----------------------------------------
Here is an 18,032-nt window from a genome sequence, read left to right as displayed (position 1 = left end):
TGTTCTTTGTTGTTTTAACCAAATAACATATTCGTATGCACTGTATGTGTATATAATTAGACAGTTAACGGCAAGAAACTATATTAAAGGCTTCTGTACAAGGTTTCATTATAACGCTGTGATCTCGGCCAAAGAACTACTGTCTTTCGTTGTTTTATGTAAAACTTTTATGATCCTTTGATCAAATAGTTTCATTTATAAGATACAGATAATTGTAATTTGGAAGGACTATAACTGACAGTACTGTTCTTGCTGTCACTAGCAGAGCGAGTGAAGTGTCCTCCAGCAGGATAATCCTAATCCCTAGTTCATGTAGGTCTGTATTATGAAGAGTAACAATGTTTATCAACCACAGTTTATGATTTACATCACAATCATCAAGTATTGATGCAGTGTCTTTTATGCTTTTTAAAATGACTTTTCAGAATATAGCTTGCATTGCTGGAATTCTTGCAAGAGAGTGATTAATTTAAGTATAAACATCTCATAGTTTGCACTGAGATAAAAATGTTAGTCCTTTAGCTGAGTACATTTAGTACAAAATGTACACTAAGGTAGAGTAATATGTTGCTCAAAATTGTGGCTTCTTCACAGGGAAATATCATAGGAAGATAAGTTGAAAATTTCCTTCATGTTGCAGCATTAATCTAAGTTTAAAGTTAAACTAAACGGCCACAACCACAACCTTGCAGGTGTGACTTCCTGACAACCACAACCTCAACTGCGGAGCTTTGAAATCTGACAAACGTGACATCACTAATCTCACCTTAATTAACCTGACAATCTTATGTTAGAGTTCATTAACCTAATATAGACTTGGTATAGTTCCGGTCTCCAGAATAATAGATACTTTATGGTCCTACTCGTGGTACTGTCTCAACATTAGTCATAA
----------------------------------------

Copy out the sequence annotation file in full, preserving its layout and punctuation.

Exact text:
Here is an 18,032-nt window from a genome sequence, read left to right as displayed (position 1 = left end):
TGTTCTTTGTTGTTTTAACCAAATAACATATTCGTATGCACTGTATGTGTATATAATTAGACAGTTAACGGCAAGAAACTATATTAAAGGCTTCTGTACAAGGTTTCATTATAACGCTGTGATCTCGGCCAAAGAACTACTGTCTTTCGTTGTTTTATGTAAAACTTTTATGATCCTTTGATCAAATAGTTTCATTTATAAGATACAGATAATTGTAATTTGGAAGGACTATAACTGACAGTACTGTTCTTGCTGTCACTAGCAGAGCGAGTGAAGTGTCCTCCAGCAGGATAATCCTAATCCCTAGTTCATGTAGGTCTGTATTATGAAGAGTAACAATGTTTATCAACCACAGTTTATGATTTACATCACAATCATCAAGTATTGATGCAGTGTCTTTTATGCTTTTTAAAATGACTTTTCAGAATATAGCTTGCATTGCTGGAATTCTTGCAAGAGAGTGATTAATTTAAGTATAAACATCTCATAGTTTGCACTGAGATAAAAATGTTAGTCCTTTAGCTGAGTACATTTAGTACAAAATGTACACTAAGGTAGAGTAATATGTTGCTCAAAATTGTGGCTTCTTCACAGGGAAATATCATAGGAAGATAAGTTGAAAATTTCCTTCATGTTGCAGCATTAATCTAAGTTTAAAGTTAAACTAAACGGCCACAACCACAACCTTGCAGGTGTGACTTCCTGACAACCACAACCTCAACTGCGGAGCTTTGAAATCTGACAAACGTGACATCACTAATCTCACCTTAATTAACCTGACAATCTTATGTTAGAGTTCATTAACCTAATATAGACTTGGTATAGTTCCGGTCTCCAGAATAATAGATACTTTATGGTCCTACTCGTGGTACTGTCTCAACATTAGTCATAA